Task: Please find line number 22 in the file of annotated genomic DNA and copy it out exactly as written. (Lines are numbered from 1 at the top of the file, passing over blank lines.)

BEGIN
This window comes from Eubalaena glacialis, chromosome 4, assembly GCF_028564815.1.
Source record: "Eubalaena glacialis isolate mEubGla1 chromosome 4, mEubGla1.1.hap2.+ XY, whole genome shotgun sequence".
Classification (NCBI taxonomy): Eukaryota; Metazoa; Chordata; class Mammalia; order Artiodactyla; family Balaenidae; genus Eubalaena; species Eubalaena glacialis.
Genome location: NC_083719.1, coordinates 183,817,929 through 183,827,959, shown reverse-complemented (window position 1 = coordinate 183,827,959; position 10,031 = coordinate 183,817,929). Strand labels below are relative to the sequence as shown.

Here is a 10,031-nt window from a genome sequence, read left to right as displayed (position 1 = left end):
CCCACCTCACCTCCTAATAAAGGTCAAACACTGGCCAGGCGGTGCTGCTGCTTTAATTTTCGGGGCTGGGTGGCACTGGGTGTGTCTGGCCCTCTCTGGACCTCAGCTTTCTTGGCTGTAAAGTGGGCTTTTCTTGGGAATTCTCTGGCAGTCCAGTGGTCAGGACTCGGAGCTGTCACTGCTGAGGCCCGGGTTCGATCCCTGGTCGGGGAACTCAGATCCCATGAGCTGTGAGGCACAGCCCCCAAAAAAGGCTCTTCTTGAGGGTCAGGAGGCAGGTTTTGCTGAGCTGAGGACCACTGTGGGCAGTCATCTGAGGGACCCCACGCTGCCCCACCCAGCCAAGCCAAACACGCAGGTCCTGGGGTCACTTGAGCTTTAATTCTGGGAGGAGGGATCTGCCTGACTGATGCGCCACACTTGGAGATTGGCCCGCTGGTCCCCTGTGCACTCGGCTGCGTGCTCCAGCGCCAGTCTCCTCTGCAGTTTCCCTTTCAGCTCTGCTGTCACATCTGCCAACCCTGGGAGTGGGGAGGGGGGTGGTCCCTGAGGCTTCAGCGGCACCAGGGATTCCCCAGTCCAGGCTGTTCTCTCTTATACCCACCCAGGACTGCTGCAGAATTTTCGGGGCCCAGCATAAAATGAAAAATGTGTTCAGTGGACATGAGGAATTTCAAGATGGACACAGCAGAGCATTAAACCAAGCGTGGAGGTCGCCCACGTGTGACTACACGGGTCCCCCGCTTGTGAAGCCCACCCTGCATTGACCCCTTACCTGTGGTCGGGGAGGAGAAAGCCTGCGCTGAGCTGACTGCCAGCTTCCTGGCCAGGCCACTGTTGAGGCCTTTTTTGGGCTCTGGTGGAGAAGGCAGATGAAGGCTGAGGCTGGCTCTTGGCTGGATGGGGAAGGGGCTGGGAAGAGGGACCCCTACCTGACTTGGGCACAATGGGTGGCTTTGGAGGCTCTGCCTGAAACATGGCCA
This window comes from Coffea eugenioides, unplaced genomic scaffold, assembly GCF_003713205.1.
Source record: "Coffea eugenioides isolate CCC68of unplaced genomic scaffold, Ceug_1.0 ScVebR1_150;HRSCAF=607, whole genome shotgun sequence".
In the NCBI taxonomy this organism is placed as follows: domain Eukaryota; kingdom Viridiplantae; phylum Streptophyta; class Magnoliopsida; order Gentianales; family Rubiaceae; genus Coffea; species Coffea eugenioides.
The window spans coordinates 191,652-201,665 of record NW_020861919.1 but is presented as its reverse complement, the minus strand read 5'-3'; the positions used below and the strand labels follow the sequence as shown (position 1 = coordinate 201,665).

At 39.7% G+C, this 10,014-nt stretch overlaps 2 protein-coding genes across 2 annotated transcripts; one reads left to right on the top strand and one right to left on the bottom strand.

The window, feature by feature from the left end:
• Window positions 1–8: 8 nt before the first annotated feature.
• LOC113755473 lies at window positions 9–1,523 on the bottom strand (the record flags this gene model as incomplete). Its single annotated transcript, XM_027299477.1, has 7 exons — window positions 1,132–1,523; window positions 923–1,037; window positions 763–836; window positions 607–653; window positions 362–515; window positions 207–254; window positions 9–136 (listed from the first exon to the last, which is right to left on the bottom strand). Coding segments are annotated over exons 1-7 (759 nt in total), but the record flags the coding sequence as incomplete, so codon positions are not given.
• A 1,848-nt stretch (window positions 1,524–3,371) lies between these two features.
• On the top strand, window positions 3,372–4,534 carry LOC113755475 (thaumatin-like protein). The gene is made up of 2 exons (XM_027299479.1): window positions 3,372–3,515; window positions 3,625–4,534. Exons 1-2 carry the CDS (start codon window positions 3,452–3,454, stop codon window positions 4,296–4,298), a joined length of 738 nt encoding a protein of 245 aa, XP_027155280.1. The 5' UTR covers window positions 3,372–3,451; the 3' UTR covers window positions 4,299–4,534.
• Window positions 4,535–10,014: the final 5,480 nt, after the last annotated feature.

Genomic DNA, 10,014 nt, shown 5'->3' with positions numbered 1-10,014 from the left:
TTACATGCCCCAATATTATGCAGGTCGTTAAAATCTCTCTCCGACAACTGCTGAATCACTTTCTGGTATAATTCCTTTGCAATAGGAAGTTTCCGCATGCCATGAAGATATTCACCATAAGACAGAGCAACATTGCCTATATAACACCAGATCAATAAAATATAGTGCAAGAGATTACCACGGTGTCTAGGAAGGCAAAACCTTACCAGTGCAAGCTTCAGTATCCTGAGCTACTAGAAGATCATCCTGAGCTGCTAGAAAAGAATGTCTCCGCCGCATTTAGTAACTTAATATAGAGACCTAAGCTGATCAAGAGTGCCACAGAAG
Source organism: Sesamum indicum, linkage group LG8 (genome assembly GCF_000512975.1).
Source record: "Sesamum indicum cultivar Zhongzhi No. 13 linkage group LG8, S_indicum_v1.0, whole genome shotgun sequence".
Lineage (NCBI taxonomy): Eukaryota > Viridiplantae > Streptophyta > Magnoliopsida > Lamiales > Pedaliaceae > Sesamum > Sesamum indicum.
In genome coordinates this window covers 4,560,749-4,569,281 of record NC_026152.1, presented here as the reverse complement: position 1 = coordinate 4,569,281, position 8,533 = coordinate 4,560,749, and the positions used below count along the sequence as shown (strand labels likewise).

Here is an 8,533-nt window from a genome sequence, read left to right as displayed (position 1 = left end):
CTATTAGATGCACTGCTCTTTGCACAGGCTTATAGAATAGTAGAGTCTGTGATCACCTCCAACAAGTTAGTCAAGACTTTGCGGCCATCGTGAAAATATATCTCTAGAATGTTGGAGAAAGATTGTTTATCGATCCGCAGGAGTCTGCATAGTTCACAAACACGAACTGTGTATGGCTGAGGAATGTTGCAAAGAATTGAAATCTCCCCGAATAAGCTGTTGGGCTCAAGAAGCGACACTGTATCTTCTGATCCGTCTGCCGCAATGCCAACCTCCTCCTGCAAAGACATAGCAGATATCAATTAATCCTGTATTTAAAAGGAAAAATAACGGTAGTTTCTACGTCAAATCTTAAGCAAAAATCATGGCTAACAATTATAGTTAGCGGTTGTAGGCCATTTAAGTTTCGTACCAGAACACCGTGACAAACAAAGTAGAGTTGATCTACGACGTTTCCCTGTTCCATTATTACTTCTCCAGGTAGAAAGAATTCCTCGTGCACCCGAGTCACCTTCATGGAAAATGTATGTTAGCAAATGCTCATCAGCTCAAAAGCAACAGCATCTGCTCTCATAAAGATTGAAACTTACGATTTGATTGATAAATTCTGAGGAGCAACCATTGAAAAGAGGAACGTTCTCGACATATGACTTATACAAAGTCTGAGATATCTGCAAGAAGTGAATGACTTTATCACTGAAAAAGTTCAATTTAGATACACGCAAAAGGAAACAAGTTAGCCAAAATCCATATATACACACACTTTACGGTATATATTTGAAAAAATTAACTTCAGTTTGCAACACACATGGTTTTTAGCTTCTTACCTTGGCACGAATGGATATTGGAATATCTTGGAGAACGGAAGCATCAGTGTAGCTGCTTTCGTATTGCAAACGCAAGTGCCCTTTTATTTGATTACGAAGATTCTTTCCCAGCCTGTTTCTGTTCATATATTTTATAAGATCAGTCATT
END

Lineage (NCBI taxonomy): Eukaryota > Viridiplantae > Streptophyta > Magnoliopsida > Lamiales > Pedaliaceae > Sesamum > Sesamum indicum.